Although the year is barely two weeks old it is already becoming abundantly clear to most currency traders that rates on both sides of the Atlantic are like to remain stationary for most of 2010. Last Thursday, at the European Central Bank’s monthly press conference, president Jean-Claude Trichet provided a rather subdued assessment of Eurozone growth prospects. He went as far as to acknowledge the possibility that the region could see a negative quarter some time next year.

Meanwhile, the US data was not much better. After a horrid non-farm payrolls number the previous week, FX markets were discouraged with last Thursday’s US retail sales figures which came in at -0.3 per cent against estimates of a 0.5 per cent gain. The report was particularly disappointing given that data from a variety of US retailers showed a strong pick-up in activity in December,

Unfortunately, neither the European data nor the US economic releases provided any positive guidance to the market, which left euro-dollar range-bound. The pair continues to fight what I call the war of attrition as it bounces in a narrow 300 point channel between $1.4250-$1.4550. This type of low volatility price movement could continue for the foreseeable future if neither economy shows any clear signs of improvement relatively soon.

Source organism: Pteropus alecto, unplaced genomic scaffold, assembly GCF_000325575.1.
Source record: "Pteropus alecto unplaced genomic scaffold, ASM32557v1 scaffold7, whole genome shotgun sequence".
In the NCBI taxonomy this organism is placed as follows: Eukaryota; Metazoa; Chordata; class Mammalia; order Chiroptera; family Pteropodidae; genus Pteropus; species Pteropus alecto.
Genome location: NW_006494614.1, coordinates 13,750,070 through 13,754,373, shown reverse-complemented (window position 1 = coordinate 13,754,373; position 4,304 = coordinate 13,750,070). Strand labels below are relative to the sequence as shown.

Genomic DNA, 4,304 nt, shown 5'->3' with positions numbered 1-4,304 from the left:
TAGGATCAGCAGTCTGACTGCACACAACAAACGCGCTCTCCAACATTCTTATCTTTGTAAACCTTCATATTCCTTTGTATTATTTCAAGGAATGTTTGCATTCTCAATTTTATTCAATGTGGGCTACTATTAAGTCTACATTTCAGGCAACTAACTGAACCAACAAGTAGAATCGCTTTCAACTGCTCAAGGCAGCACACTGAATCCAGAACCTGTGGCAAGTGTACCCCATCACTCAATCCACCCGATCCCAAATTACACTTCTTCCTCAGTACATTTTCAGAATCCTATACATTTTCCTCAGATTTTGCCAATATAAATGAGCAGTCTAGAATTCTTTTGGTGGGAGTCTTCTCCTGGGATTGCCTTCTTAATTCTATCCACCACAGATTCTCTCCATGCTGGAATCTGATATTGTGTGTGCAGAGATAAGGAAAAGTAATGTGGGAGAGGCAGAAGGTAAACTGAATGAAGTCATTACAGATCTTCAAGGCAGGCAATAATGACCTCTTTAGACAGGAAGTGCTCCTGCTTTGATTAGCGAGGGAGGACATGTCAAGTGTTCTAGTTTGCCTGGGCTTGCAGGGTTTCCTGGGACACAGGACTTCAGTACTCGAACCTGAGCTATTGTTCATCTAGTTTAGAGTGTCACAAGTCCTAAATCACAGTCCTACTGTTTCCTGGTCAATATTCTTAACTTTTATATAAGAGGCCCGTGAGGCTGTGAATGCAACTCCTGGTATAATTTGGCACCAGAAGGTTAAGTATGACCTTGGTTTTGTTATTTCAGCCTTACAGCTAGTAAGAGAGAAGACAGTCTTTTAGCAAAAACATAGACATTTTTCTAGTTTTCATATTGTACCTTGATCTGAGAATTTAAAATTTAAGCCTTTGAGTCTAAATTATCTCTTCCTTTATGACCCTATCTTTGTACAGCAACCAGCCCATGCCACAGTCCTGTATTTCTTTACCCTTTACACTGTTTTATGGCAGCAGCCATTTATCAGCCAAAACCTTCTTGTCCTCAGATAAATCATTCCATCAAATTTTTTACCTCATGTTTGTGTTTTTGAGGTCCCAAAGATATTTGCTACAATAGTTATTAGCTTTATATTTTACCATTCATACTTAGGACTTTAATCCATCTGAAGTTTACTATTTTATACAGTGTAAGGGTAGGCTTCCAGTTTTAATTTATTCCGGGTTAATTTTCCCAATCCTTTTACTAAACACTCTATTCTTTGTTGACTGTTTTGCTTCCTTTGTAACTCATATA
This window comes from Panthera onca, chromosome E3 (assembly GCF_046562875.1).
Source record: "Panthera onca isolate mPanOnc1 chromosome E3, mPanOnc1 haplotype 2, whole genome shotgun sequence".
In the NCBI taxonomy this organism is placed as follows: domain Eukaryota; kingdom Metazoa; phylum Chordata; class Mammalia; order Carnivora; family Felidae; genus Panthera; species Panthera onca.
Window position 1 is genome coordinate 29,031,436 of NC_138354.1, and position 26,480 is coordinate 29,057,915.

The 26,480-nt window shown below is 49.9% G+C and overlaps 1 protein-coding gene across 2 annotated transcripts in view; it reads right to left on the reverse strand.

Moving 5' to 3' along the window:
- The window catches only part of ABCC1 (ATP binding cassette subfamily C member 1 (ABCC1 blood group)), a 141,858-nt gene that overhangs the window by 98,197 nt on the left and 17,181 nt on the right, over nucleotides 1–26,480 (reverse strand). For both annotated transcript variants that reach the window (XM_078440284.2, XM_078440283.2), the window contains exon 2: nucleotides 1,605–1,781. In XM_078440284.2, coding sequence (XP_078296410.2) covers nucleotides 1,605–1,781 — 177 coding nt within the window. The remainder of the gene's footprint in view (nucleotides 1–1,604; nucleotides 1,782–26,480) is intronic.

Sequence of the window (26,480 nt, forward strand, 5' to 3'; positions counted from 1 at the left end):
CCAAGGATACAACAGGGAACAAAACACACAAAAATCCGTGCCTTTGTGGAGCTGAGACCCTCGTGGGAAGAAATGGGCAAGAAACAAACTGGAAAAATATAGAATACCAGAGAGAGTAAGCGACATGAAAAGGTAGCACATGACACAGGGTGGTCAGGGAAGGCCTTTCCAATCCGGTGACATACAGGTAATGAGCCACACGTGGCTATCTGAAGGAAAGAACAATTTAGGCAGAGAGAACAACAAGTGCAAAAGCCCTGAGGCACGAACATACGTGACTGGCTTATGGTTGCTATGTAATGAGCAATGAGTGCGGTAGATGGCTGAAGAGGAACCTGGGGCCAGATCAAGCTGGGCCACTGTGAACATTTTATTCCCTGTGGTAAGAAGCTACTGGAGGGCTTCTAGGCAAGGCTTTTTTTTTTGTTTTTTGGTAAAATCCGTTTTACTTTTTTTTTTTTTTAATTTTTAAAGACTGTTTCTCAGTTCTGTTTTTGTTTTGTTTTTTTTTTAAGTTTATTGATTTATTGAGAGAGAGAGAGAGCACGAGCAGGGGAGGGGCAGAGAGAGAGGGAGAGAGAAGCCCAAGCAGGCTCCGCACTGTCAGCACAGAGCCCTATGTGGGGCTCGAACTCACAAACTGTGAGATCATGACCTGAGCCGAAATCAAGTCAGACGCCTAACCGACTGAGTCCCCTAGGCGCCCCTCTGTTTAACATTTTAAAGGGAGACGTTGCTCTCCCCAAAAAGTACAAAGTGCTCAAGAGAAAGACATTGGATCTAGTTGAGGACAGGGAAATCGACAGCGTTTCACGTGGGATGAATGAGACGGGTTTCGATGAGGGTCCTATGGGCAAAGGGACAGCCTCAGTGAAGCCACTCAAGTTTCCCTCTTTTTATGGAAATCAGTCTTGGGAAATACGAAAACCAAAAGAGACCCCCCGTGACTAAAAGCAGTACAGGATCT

This week the economic calendar remains barren. However, one key release that could provide some clarity will be the Eurozone flash PMI reading for January, which is due this Friday. If it declines for the first time in nearly a year it will signal that the recovery in the 16-member region may be losing momentum as higher exchange rates and weak consumer spending stifle growth. If the numbers surprise to the downside, the euro could test the bottom of its recent range near the 1.4300 level as traders push back their expectations for an interest rate hike.

Boris Schlossberg and Kathy Lien are directors of currency research at GFT. Read daily commentary on currencies at or e-mail